My last ten books were snapped up by one David Holden at Holden Brothers Farm Market in Shallotte, NC, just before the SC border on the return home. A roadside market selling produce grown on Holden's farm, the large shack was thronged with people hungrily snapping up fresh goods on a warm Saturday afternoon. As he pondered the book, the salty, time and weather-seasoned farmer flipped through it with his slightly grimy farmer's thumb, leaving a brownish,ingrained spot on the edge of the pages. Somehow, this seemed fitting and endearing, especially when he pulled $140 in cash out of his pocket and put it in my hands, even before he had the books! "That's allright, I trust you," he said. Having thought those days were gone forever, I smiled and went out to sign the books. When I returned with them, he turned and showed his daughter, proudly stating, "Look, honey, they're signed."

Sometimes life is just too sweet. Hope you get out to your local farmers market soon for a little taste from the same lovin'cup.

Pee Dee State Farmers Market/Hobnob Gourmet
2513 W. Lucas Street, Florence

Riverfront Farmers'Market
N. Water Street - Historic downtown Wilmington, NC

Holden Brothers Farm Market
5600 Ocean Highway West
Shallotte, NC

Thursday, July 9, 2009

Spot On!

Forget Taco Boy, Taco Spot's Jason Vaughn is Charleston's taco man.

The (two) Taco Boy restaurants deliver huge style and decor dividends, but I've always found the food to be relatively pedestrian and generic. Taco Spot's tacos, burritos, wraps, and quesadillas are packed with grown-up, sophisticated ingredients paired with a sense of contemplative playfulness. Here, blackened grouper or chicken meet a cayenne ranch dressing while blackened steak dances with hot, house made salsa.

Johnson & Wales graduate Jason Vaughn smoothly orchestrates this tempting taste temptest in a tiny open kitchen that wafts with the fresh scents of cilantro, chile, and garlic and pulses with the beat of hard rock tunes, imparting a decidedly masculine mood. A sunny paint pairing of green, yellow and a large orange "spot" logo set an inviting, albeit spartan, stage.

Dining is take-out or dine-in on one of the seven stools that line the open kitchen and impressive array of international hot sauce bottles or in one of the three tables in the small back-room.

A creamy house made queso dip ($1.49, 2 oz ramekin with chips) is dotted with the pungent house made salsa and a dollop of pureed fresh jalapeno. Rich and thick, it makes for a more than adequate starter, especially when the humble price is factored in. The restaurant boldly claims near the front door that it serves the best fish tacos in town, and I've got to admit, this is no exaggeration. Tacos are served either on a soft flour tortilla or a freshly fried corn tortilla; the grouper with cilantro aioli ($2.49) paired swimmingly on the fresh, flour tortilla. The fish could have been snared and filleted on the spot, it tasted that fresh, sweet and delicious. Topped with a crunchy tomato and cucumber pico and a dusting of clean-tasting cilantro, it was impeccable. I also sampled the seared steak and hot salsa taco ($2.49) which hit all the right notes, especially when tempered with a spot of cooling sour cream.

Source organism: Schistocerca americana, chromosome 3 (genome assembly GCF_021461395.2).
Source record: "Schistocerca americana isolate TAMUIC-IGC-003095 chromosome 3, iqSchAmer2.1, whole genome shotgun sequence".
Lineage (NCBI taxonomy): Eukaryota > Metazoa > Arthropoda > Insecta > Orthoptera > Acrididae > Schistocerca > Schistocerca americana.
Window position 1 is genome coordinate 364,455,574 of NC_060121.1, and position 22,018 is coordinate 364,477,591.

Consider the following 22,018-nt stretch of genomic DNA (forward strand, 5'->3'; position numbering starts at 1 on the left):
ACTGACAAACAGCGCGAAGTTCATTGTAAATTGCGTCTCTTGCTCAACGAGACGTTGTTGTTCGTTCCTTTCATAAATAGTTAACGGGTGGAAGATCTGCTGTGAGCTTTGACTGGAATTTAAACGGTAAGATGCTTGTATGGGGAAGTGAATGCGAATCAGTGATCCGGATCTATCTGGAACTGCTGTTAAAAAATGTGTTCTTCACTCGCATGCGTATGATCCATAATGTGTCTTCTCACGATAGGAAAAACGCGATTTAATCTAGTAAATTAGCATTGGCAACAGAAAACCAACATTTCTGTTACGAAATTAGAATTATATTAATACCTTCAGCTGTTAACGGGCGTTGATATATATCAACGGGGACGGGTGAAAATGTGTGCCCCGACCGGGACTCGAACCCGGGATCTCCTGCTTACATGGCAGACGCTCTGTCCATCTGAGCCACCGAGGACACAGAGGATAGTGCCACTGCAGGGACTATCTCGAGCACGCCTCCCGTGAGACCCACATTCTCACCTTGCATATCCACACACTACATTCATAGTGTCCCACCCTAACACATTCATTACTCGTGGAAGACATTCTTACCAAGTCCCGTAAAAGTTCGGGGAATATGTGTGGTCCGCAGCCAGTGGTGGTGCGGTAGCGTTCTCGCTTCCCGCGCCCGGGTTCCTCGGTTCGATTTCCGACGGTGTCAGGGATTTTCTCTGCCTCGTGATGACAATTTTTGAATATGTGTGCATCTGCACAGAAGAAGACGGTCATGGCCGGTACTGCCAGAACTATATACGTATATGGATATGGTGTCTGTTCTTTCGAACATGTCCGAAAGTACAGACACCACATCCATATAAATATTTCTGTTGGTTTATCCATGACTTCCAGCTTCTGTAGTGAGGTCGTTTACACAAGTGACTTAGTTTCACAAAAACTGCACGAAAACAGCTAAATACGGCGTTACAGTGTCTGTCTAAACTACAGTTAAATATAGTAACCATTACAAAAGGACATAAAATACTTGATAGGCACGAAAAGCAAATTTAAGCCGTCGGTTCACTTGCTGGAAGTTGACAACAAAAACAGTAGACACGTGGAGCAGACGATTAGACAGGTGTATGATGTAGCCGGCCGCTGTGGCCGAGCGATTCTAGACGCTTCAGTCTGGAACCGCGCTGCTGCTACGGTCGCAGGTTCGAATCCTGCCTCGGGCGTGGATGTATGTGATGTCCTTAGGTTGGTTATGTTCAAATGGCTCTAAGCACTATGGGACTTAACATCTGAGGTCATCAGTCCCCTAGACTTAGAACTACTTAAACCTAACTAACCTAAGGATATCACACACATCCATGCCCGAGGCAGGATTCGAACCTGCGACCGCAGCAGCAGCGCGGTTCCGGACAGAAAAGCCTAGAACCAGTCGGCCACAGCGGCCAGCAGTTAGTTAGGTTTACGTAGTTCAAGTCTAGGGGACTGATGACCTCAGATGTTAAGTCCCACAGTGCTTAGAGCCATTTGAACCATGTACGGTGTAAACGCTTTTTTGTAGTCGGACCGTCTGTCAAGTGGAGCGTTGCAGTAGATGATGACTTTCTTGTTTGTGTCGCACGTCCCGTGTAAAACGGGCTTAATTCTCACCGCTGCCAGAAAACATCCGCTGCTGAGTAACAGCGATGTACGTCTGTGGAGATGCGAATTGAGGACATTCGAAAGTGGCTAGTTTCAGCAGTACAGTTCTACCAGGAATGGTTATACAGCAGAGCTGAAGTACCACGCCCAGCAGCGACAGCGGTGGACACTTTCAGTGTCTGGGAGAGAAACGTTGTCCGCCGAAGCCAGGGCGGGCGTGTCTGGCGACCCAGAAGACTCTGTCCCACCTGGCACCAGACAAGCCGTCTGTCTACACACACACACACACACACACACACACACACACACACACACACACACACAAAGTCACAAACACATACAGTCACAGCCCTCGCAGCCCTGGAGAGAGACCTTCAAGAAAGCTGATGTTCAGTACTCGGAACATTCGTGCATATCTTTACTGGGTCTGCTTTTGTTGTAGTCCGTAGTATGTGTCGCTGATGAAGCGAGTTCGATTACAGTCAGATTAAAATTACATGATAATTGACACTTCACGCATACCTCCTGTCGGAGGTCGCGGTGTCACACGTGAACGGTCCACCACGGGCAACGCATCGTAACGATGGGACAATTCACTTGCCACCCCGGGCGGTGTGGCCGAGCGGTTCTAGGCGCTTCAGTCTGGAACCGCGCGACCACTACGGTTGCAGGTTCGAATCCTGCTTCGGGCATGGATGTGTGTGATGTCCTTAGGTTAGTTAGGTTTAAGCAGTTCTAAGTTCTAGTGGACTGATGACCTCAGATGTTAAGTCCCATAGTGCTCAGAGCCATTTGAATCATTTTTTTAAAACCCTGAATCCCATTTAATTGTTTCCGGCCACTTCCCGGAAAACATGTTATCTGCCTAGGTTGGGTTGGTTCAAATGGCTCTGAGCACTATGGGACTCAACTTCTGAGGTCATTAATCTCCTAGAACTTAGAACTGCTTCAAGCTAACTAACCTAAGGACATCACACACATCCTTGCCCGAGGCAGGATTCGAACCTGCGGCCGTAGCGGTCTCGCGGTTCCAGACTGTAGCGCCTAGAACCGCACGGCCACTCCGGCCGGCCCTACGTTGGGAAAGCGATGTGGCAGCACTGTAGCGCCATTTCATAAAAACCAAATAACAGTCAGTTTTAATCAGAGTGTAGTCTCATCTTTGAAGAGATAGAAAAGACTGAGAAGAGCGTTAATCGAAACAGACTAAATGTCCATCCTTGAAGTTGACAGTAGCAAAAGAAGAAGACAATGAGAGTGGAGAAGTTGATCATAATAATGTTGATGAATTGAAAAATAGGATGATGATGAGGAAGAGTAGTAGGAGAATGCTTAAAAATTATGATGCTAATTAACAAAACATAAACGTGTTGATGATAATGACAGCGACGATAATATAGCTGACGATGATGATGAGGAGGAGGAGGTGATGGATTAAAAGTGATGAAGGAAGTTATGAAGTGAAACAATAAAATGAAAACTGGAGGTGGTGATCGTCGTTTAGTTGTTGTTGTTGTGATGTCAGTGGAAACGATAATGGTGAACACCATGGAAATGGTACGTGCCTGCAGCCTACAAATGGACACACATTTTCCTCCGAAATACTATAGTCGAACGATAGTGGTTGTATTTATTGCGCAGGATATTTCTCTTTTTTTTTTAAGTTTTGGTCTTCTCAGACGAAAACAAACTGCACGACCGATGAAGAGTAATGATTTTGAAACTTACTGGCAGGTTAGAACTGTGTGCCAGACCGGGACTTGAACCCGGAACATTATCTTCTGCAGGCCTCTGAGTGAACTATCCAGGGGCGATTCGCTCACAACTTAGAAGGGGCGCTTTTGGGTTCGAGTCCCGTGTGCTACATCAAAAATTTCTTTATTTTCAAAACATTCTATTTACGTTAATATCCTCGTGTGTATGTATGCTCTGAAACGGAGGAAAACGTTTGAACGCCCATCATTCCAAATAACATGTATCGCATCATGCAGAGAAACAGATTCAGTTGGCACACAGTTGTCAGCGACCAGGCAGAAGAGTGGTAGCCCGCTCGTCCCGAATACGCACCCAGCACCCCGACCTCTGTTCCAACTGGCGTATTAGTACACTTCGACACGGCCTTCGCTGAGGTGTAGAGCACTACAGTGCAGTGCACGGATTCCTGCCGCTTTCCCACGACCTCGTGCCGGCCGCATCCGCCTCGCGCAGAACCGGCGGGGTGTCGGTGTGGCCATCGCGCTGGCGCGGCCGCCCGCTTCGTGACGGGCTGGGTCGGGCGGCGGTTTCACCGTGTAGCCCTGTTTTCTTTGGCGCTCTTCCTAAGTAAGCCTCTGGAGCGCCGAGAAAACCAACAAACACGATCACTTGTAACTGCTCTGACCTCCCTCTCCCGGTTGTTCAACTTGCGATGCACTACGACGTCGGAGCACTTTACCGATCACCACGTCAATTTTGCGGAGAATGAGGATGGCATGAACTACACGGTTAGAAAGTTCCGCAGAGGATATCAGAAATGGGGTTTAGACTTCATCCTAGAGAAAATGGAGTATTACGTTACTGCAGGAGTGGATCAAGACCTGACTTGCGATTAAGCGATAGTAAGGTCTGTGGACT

This taco sweet spot is located a stone's throw from Home Team BBQ in a small strip mall with convenient parking. Swing on by and give it a try!

The Taco Spot
1301 B Ashley River Road, West Ashley
(843) 225-7426
Mon.-Fri., 11:30 a.m.-9 p.m.
Sat., noon-9 p.m.
Closed daily from 4 to 5 p.m.

Culinary Cost-Cutting 101

Coupon Crazy

When I was a little girl, I marveled while watching my Great Aunt Frances sitting at her linoleum-topped kitchen table, cutting coupons from the daily newspaper in the tiny Kansas town she lived in until she was nearly 100 years old.

It seemed like such a waste of energy in order to save a few pennies on, what I thought, were probably things she wouldn't normally buy anyway. But, I was naive. She, a thrifty survivor of the Great Depression and the Dust Bowl, had her coupon system down pat and it's probably one of the reasons she made it through a long life of hard times, many of them spent alone.

The latest bout of monetary unpleasantness, however, has created a market for New Age couponing systems. The internet now has a number of hot coupon sites (I like which provide free, brand-name coupons and more if you select to register as a member. They're just a click, a printer, and five minutes away. In addition, many grocery stores' websites offer lists of daily specials. And, here's the kicker. Many provide selections from the kind of items you usually purchase, anyway. That was it for me. The last straw supporting my long-standing anti-coupon mindset finally broke its resistant back.

Harris Teeter's online specials shopping list became this list-hater's new best friend. I dipped into it with reckless abandon. With a little practice and increasing knowledge, I'm slowly forming my own semi-profitable coupon system. By combining the free manufacturer's coupons from sites like with a daily special shopping list constructed from Harris Teeter's web site ( , my handy VIC card, and an extra dose of concentration at the grocery store, I have scored some serious savings.